A Review on Fairness in Machine Learning

Dana Pessach*, Erez Shmueli

*Corresponding author for this work

Research output: Contribution to journalArticlepeer-review


An increasing number of decisions regarding the daily lives of human beings are being controlled by artificial intelligence and machine learning (ML) algorithms in spheres ranging from healthcare, transportation, and education to college admissions, recruitment, provision of loans, and many more realms. Since they now touch on many aspects of our lives, it is crucial to develop ML algorithms that are not only accurate but also objective and fair. Recent studies have shown that algorithmic decision making may be inherently prone to unfairness, even when there is no intention for it. This article presents an overview of the main concepts of identifying, measuring, and improving algorithmic fairness when using ML algorithms, focusing primarily on classification tasks. The article begins by discussing the causes of algorithmic bias and unfairness and the common definitions and measures for fairness. Fairness-enhancing mechanisms are then reviewed and divided into pre-process, in-process, and post-process mechanisms. A comprehensive comparison of the mechanisms is then conducted, toward a better understanding of which mechanisms should be used in different scenarios. The article ends by reviewing several emerging research sub-fields of algorithmic fairness, beyond classification.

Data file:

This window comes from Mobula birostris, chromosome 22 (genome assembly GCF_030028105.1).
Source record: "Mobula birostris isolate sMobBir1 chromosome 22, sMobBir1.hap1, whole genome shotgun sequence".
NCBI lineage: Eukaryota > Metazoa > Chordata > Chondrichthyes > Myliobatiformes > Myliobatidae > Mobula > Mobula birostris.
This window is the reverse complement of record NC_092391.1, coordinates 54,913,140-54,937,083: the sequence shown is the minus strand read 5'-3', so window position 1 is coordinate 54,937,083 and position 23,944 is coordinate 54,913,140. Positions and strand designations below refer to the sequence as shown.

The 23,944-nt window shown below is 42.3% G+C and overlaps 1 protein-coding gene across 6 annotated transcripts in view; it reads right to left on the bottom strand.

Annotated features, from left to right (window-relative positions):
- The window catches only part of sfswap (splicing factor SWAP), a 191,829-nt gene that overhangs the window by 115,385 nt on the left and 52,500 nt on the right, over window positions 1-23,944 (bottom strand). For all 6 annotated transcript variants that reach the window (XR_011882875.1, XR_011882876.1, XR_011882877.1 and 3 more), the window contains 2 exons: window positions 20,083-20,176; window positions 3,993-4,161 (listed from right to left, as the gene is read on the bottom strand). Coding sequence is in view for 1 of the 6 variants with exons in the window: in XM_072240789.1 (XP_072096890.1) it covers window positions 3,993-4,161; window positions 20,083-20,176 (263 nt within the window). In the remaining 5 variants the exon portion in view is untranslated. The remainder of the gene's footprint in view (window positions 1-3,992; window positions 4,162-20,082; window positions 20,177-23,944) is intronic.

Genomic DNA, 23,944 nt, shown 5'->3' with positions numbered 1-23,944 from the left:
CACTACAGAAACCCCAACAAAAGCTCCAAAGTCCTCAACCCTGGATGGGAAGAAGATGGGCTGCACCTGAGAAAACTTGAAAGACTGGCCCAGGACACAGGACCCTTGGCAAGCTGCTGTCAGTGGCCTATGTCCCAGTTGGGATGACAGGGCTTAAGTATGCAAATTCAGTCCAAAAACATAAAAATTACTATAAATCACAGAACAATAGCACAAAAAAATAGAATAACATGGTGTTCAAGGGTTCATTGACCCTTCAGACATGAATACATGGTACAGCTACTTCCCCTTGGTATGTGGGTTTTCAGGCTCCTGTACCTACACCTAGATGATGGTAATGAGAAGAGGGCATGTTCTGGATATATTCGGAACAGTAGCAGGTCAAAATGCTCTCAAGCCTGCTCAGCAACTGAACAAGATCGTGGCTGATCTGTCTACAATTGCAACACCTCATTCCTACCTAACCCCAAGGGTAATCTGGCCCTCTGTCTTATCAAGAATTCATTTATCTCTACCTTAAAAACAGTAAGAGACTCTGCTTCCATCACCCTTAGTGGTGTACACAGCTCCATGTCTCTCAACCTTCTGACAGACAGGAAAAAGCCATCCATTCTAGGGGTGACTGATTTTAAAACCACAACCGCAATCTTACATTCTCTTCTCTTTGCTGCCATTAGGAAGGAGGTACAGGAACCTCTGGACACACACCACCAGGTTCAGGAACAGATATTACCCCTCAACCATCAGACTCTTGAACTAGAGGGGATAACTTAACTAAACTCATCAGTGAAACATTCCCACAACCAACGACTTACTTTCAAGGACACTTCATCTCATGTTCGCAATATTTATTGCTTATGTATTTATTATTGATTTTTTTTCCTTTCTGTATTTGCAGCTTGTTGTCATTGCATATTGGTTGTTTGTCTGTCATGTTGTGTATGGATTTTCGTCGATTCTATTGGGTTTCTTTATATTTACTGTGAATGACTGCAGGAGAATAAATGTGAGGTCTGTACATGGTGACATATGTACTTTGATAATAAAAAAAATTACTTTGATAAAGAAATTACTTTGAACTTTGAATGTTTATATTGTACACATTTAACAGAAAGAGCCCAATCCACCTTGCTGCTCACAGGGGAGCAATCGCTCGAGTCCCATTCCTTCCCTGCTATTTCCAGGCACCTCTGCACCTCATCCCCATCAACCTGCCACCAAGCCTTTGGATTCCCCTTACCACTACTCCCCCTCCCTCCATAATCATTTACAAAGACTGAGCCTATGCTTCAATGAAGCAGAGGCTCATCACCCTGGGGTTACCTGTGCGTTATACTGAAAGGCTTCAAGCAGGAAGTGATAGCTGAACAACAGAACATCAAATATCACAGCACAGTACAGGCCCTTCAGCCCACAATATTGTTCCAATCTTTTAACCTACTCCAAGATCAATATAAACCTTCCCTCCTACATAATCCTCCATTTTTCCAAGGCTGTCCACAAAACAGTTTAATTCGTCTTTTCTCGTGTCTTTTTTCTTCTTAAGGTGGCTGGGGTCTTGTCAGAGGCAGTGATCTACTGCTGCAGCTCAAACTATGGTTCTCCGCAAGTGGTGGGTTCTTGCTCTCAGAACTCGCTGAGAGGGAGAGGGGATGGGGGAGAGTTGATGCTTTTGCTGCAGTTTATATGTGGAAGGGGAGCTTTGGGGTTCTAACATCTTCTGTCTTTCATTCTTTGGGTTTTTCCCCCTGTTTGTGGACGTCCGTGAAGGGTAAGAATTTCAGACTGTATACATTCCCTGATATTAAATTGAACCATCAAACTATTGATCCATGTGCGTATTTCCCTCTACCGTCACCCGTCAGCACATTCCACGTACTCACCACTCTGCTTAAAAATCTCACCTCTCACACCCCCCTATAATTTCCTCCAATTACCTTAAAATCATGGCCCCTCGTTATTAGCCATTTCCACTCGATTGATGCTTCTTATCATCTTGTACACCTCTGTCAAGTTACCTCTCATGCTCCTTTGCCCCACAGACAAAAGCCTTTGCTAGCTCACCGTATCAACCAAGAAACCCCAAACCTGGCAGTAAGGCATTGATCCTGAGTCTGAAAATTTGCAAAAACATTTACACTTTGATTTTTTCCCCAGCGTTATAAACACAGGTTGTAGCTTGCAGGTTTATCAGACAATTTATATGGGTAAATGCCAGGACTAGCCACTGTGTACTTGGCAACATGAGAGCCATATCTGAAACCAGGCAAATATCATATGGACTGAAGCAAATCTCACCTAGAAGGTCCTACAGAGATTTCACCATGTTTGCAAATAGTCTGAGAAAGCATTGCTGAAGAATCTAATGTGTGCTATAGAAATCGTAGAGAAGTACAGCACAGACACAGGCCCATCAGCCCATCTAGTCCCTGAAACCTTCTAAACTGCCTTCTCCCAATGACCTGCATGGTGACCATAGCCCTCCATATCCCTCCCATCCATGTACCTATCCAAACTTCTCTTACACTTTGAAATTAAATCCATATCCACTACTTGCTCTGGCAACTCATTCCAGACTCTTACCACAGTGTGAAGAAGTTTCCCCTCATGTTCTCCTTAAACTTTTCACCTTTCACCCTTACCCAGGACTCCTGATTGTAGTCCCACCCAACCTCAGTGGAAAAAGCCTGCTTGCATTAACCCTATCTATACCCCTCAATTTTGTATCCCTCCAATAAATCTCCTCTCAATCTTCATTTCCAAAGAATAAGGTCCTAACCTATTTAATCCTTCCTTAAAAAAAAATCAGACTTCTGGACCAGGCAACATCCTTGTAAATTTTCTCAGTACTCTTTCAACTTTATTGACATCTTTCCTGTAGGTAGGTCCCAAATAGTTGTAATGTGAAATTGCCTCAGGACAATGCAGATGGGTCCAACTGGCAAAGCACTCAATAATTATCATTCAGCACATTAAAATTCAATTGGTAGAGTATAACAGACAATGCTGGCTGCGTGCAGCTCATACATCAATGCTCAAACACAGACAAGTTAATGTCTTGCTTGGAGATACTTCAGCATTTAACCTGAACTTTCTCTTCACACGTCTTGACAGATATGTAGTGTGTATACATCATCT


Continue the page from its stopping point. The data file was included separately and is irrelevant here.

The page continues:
Original languageEnglish
Article number3494672
JournalACM Computing Surveys
Issue number3
StatePublished - 3 Feb 2022


  • Algorithmic bias
  • algorithmic fairness
  • fairness in machine learning
  • fairness-aware machine learning


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